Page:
PURPOSE OF THE STUDY.
The “biodiversity hypothesis” suggests that exposure to greater environmental biodiversity in the natural flora and fauna can contribute to immune tolerance. The aim of this study was to test this hypothesis by assessing the environments near children’s homes in relation to atopic sensitization.
Combined data from 3 studies that were completed in Finland and Estonia from 2003 to 2012, including a total of 1044 children aged 0.5 to 20 years.
Three data sets were used that included children from diverse environments in Finland and Estonia. The prevalence of atopic sensitization was determined by measuring serum specific immunoglobulin E to common inhalant allergens. Five land types around the homes of the children were calculated using a standardized classification: forest, agricultural land, built area, water bodies, and wetland areas.
The cover of forest and agricultural land within 2 to 5 km from the home was inversely and significantly associated with atopic sensitization. This was seen in patients older than 6 years, and the association was stronger in boys compared with girls and among children exposed to a dog at home. Skin microbiota showed a relative abundance of Proteobacteria that was significantly correlated with the land-use gradient in healthy but not atopic individuals, supporting the hypothesis of a strong environmental effect on the commensal microbiota.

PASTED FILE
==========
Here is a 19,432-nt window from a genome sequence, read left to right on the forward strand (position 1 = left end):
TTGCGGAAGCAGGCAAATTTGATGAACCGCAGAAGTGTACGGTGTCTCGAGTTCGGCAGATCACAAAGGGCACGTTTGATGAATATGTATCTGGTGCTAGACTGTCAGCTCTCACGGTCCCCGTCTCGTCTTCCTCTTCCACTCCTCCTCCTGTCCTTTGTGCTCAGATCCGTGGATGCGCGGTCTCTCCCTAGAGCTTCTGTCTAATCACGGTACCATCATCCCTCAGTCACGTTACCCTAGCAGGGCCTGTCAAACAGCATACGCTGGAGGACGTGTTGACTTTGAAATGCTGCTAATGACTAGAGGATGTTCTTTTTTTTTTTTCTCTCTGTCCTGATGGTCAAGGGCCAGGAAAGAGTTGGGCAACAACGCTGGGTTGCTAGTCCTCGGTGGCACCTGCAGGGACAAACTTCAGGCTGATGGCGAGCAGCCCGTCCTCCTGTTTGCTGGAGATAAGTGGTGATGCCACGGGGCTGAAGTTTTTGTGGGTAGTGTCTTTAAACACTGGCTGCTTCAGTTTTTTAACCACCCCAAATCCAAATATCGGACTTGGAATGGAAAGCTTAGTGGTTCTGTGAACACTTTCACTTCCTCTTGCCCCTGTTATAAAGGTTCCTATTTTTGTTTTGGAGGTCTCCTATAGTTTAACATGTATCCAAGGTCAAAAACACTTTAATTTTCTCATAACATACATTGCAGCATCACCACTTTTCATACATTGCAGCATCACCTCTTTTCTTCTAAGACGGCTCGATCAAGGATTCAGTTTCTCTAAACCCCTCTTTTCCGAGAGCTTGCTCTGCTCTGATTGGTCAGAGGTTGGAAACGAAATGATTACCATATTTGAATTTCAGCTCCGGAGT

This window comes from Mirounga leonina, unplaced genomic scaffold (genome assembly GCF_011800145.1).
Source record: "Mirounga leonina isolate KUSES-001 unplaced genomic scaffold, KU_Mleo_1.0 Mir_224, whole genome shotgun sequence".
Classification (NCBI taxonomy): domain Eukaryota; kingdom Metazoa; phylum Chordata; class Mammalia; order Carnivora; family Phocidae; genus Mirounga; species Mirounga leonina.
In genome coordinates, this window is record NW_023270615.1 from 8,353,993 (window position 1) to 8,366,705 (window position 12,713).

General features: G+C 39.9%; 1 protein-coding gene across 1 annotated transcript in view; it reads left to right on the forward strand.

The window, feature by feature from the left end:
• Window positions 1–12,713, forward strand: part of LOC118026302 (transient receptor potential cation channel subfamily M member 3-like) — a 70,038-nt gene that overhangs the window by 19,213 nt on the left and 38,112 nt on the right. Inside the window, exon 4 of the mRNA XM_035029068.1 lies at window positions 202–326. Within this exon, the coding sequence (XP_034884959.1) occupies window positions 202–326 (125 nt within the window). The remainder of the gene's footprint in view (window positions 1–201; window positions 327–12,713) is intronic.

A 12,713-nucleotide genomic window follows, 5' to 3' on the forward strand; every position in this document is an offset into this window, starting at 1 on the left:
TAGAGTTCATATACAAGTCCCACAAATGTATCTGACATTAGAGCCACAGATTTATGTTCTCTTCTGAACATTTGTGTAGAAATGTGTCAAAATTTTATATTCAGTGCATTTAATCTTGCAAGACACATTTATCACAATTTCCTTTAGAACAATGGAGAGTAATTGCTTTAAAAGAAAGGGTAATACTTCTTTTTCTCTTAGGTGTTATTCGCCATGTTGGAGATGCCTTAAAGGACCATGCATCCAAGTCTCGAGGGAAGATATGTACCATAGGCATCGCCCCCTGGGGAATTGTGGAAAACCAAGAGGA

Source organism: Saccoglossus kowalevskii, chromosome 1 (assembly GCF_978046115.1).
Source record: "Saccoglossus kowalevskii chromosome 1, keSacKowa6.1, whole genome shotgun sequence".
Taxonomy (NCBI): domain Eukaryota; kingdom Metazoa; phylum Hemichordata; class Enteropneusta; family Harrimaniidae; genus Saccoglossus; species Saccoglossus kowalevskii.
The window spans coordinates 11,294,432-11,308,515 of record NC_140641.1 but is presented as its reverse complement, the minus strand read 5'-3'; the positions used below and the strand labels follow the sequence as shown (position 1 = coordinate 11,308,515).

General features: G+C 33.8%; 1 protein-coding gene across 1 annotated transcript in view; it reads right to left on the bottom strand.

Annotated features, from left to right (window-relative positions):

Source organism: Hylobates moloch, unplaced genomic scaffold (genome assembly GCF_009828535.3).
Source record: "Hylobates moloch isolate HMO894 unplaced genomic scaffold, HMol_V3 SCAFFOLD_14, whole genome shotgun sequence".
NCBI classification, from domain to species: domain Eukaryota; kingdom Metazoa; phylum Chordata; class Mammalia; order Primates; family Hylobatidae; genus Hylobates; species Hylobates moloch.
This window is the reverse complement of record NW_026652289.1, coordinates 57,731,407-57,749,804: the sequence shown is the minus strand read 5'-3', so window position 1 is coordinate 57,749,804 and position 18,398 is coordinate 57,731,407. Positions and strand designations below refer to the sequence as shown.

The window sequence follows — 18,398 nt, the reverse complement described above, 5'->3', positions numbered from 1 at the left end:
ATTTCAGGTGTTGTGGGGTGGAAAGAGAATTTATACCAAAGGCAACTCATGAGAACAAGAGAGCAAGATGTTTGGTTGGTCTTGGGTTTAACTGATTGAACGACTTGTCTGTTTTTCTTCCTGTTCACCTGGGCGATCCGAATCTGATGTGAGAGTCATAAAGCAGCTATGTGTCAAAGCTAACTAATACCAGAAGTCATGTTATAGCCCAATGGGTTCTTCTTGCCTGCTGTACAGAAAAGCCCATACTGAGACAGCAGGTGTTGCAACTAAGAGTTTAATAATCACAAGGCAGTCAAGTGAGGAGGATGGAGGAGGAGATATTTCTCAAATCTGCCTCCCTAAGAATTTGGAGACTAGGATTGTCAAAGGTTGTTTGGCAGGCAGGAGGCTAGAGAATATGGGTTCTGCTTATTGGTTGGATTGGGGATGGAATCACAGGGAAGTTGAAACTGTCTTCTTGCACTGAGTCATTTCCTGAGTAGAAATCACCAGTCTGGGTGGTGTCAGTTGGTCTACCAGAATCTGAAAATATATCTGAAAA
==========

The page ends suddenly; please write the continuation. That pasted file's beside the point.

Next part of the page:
Atopy is linked with low accessible green space (forest and agricultural land) within 2 to 5 km from the home. Early life exposure to green environments appeared to be most important. The loss of natural green areas and environmental biodiversity in developed countries leads to a decrease in beneficial environmental microbes and the development of atopy.
This fascinating study is 1 of a series that has emerged from Finland relating a variety of dietary and environmental factors to the development of allergic and other inflammatory diseases. Given the rising prevalence of allergic disease, it is extremely important that we understand the role that environmental factors, especially in early life, may play in the development of allergy so that preventive strategies might be developed. Although more studies in different environments are needed, specifically with more in-depth assessment of microbial exposures, data from these studies conducted in Finland clearly support the biodiversity hypothesis.
- Copyright © 2015 by the American Academy of Pediatrics